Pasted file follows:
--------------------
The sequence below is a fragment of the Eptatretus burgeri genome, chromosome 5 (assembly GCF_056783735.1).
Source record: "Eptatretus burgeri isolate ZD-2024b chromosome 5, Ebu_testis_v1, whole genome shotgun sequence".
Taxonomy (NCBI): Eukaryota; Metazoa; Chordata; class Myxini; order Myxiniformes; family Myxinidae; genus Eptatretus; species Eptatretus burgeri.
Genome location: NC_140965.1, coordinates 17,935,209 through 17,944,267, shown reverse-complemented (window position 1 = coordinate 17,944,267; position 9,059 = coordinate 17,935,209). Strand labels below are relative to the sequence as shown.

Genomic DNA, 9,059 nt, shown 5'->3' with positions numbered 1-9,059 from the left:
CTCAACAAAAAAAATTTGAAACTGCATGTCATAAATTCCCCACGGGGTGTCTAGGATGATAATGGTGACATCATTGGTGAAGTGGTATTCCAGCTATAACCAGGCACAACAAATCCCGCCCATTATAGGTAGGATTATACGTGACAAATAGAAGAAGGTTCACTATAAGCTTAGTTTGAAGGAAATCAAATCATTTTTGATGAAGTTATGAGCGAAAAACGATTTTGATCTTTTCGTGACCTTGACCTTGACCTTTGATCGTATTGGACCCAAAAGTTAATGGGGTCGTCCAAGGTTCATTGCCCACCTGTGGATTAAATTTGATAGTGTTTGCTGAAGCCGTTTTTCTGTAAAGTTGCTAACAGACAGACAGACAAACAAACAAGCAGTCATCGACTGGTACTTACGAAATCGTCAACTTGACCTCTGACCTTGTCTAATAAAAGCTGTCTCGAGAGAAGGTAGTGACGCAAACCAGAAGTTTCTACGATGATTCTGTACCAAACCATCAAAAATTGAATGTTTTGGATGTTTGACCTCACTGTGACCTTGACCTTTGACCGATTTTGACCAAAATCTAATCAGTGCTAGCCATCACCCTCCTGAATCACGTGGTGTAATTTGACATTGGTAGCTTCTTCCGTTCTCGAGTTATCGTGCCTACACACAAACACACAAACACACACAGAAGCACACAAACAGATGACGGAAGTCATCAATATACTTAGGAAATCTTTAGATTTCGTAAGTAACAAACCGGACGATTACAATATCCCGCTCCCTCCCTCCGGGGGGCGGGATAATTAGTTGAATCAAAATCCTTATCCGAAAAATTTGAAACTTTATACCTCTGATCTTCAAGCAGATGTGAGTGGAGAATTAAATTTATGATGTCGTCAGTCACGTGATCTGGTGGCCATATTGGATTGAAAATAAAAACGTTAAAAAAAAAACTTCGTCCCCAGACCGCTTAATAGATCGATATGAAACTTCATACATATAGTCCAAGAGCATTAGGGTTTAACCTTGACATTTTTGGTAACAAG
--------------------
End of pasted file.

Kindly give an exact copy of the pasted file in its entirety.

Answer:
The sequence below is a fragment of the Eptatretus burgeri genome, chromosome 5 (assembly GCF_056783735.1).
Source record: "Eptatretus burgeri isolate ZD-2024b chromosome 5, Ebu_testis_v1, whole genome shotgun sequence".
Taxonomy (NCBI): Eukaryota; Metazoa; Chordata; class Myxini; order Myxiniformes; family Myxinidae; genus Eptatretus; species Eptatretus burgeri.
Genome location: NC_140965.1, coordinates 17,935,209 through 17,944,267, shown reverse-complemented (window position 1 = coordinate 17,944,267; position 9,059 = coordinate 17,935,209). Strand labels below are relative to the sequence as shown.

Genomic DNA, 9,059 nt, shown 5'->3' with positions numbered 1-9,059 from the left:
CTCAACAAAAAAAATTTGAAACTGCATGTCATAAATTCCCCACGGGGTGTCTAGGATGATAATGGTGACATCATTGGTGAAGTGGTATTCCAGCTATAACCAGGCACAACAAATCCCGCCCATTATAGGTAGGATTATACGTGACAAATAGAAGAAGGTTCACTATAAGCTTAGTTTGAAGGAAATCAAATCATTTTTGATGAAGTTATGAGCGAAAAACGATTTTGATCTTTTCGTGACCTTGACCTTGACCTTTGATCGTATTGGACCCAAAAGTTAATGGGGTCGTCCAAGGTTCATTGCCCACCTGTGGATTAAATTTGATAGTGTTTGCTGAAGCCGTTTTTCTGTAAAGTTGCTAACAGACAGACAGACAAACAAACAAGCAGTCATCGACTGGTACTTACGAAATCGTCAACTTGACCTCTGACCTTGTCTAATAAAAGCTGTCTCGAGAGAAGGTAGTGACGCAAACCAGAAGTTTCTACGATGATTCTGTACCAAACCATCAAAAATTGAATGTTTTGGATGTTTGACCTCACTGTGACCTTGACCTTTGACCGATTTTGACCAAAATCTAATCAGTGCTAGCCATCACCCTCCTGAATCACGTGGTGTAATTTGACATTGGTAGCTTCTTCCGTTCTCGAGTTATCGTGCCTACACACAAACACACAAACACACACAGAAGCACACAAACAGATGACGGAAGTCATCAATATACTTAGGAAATCTTTAGATTTCGTAAGTAACAAACCGGACGATTACAATATCCCGCTCCCTCCCTCCGGGGGGCGGGATAATTAGTTGAATCAAAATCCTTATCCGAAAAATTTGAAACTTTATACCTCTGATCTTCAAGCAGATGTGAGTGGAGAATTAAATTTATGATGTCGTCAGTCACGTGATCTGGTGGCCATATTGGATTGAAAATAAAAACGTTAAAAAAAAAACTTCGTCCCCAGACCGCTTAATAGATCGATATGAAACTTCATACATATAGTCCAAGAGCATTAGGGTTTAACCTTGACATTTTTGGTAACAAG